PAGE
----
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Wanting to catch the waves but, your unable to transfer from your wheelchair on to a boat. Wheelyboat operates wheelchair accessible boats for public benefit from the north of Scotland to the west of Cornwall and further afield.

What was the inspiration behind Wheelyboat?

In the late 1970s one of our founding trustees sustained a spinal injury and became a wheelchair user. He was a keen angler and his disability was going to make it very difficult for him to carry on his passion. The idea of a wheelchair-accessible boat to get him on the water came about as a result and the Wheelyboat concept was born.

Image of the ramp access on to a wheely boat
Ramp that folds down to access the boat.

Where did you start with looking at the accessibility features you would need for each boat?

Roll-on, roll-off access is fundamental and this was the starting point. A bow door that lowers to form a ramp, like a landing craft, became the Wheelyboat’s principal feature. Thereafter, freedom of movement on board gives Wheelyboat users independence and the opportunity to helm the boats themselves. So the next important consideration was an open and level cockpit with access to the helm. Wheelyboats need to be stable on the water so they tend to have quite a wide beam. These three important features of the first Wheelyboat design are common to the Wheelyboat models we supply today, even those Wheelyboats used for high-speed powerboating.

What has the feedback been like from your customers regarding being able to stay in their wheelchairs whilst going out on the boats?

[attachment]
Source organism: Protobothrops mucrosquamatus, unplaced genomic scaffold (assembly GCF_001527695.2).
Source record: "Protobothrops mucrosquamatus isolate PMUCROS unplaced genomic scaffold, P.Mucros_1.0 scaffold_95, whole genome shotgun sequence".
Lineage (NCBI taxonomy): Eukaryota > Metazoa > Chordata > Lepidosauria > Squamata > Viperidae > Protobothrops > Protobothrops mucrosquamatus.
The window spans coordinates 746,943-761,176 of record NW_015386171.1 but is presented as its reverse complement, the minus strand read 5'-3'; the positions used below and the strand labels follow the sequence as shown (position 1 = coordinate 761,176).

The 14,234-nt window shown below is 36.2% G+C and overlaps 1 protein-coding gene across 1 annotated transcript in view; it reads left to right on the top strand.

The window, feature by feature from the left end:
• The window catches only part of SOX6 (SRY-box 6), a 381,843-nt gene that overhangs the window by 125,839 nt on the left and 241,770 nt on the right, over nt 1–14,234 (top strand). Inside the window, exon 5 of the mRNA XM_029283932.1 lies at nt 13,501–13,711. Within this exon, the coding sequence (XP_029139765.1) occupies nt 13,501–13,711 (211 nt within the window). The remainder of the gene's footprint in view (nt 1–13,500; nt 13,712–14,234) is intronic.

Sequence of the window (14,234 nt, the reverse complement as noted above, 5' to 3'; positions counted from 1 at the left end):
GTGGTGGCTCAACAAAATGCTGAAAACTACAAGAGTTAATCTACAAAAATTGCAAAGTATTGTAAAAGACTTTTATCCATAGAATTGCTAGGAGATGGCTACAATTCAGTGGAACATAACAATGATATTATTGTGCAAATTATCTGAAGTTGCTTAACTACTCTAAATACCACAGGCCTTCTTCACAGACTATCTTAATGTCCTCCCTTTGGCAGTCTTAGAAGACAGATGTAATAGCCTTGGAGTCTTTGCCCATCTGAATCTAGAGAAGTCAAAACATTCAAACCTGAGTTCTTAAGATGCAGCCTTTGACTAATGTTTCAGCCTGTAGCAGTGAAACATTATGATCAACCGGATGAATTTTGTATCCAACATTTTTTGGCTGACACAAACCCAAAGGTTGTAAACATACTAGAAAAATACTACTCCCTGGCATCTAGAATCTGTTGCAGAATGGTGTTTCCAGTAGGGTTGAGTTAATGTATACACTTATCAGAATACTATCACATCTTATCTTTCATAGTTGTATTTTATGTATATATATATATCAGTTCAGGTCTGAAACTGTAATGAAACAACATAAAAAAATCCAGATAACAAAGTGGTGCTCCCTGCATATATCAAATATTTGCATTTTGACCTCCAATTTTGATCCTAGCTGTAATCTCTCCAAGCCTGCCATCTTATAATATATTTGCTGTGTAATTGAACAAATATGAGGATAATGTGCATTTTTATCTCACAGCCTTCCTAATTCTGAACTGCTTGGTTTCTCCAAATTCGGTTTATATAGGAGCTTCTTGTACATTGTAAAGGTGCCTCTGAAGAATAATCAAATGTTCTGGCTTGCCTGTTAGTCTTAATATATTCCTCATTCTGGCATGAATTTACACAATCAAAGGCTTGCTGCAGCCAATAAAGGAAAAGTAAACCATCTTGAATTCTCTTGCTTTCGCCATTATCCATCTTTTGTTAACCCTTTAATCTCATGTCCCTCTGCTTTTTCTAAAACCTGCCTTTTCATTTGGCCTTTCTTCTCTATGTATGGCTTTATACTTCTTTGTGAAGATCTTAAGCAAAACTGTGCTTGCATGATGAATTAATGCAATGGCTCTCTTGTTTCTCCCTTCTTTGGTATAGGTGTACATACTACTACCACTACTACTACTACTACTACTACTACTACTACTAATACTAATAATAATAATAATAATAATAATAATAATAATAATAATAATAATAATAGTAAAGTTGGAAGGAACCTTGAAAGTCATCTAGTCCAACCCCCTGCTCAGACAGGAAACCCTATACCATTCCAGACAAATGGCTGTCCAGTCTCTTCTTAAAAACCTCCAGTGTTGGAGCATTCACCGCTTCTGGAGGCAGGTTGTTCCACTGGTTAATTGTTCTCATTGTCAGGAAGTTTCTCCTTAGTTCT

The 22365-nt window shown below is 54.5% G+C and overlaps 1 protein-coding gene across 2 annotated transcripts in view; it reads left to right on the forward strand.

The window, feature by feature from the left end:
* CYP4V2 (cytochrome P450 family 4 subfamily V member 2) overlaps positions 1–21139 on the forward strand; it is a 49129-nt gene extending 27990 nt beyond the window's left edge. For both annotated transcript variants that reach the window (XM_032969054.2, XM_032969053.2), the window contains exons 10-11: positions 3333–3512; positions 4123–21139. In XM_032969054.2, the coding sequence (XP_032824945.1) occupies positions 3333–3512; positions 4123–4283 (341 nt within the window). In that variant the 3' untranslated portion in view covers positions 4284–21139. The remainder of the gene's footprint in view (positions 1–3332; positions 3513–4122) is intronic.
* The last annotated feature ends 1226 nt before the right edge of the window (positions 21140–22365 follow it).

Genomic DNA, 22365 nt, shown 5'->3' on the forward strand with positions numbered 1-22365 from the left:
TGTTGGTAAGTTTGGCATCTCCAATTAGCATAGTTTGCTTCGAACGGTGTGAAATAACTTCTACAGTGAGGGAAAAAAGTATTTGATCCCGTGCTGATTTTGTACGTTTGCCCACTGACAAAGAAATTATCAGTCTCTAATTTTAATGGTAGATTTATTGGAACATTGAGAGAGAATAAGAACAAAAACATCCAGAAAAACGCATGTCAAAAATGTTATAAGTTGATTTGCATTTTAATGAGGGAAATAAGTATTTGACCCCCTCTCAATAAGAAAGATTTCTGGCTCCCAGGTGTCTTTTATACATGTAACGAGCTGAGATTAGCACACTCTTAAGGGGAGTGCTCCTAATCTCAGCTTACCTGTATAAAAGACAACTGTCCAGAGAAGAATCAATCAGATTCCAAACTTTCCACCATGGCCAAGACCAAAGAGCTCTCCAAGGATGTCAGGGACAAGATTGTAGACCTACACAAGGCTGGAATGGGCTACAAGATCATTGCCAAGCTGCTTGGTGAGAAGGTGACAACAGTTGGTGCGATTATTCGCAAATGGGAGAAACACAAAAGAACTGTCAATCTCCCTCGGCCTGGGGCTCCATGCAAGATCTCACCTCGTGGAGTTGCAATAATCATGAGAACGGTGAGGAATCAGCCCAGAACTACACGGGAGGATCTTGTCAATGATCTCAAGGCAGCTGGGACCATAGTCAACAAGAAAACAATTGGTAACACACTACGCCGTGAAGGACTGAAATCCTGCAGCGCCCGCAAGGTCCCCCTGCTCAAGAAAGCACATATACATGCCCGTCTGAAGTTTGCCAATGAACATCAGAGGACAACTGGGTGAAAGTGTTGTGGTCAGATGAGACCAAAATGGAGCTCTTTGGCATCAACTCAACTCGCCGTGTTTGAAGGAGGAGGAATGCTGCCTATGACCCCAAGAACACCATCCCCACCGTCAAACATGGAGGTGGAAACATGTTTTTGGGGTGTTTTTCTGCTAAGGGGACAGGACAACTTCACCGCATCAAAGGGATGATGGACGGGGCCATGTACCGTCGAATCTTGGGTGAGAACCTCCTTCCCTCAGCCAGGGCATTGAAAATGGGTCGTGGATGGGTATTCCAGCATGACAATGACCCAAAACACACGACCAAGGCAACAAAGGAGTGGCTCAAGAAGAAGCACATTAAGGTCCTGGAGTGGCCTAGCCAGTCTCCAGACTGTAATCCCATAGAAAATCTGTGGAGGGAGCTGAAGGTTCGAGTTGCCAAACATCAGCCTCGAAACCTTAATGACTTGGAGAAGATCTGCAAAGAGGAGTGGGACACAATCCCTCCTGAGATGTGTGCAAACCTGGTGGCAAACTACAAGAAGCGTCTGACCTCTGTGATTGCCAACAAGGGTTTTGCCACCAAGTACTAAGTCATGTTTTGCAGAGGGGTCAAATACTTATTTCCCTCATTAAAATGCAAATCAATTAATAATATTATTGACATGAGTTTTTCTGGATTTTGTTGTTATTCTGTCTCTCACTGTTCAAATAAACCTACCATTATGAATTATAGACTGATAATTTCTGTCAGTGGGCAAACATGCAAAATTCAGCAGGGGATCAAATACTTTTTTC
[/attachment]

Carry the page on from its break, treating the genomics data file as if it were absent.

We receive fantastic feedback from Wheelyboat users and their operators about the freedom Wheelyboats provide, the hassle-free boarding, the thrill and exhilaration of powerboating, their inclusivity of getting disabled and able-bodied people out on the water together and the fact that Wheelyboats’ accessibility doesn’t compromise their looks or performance.

Image of one Wheelyboat boats with visitors enjoying a trip on the water
One of the Wheelyboat boats and everyone enjoying a trip on the water.

What are your future plans for Wheelyboat?

We have just launched a brand new model, the Coulam Wheelyboat V17, that is capable of being used anywhere from leisurely pleasure boating on canals to high-speed powerboating on inshore waters. This model is based on the very successful and slightly larger Coulam Wheelyboat V20 launched in 2014. On the drawing board is the Coulam Wheelyboat V24 which will be the largest Wheelyboat we intend supplying. It will seat twelve passengers and two crew and will be used for pleasure and powerboating on inshore waters, large lakes and rivers. The first V24 should be on the water next year. We will have five different models to offer projects: three sizes of Wheelyboat (5.3m to 7.2m) for pleasure and powerboating on inland and inshore waters and two sizes of Wheelyboat (4.6m and 4.9m) for angling on rivers and stillwaters.

Do you think virtual experiences would help customers who are unsure about visiting a new business or service to feel more at ease?

Yes, the more closely the experience resembles the real thing the more people will understand what to expect.

Thank you Andy Beadsley, Director of Wheelyboat, for answering our questions. If you would like to find your nearest Wheelyboat location, please visit there website here.

Follow Claire D'All:

I graduated from the University of Dundee in 2016 with a Bachelor of Science Honours degree in Applied Computing. During my studies the field that I had a great interest in was web development however since graduating I have also become very interested in accessibility. I was born with Congenital Muscular Dystrophy and since the age of 3 I have used a wheelchair 24/7. Due to my disability I have always come across problems regarding accessibility, which is why it’s such a passion for me.

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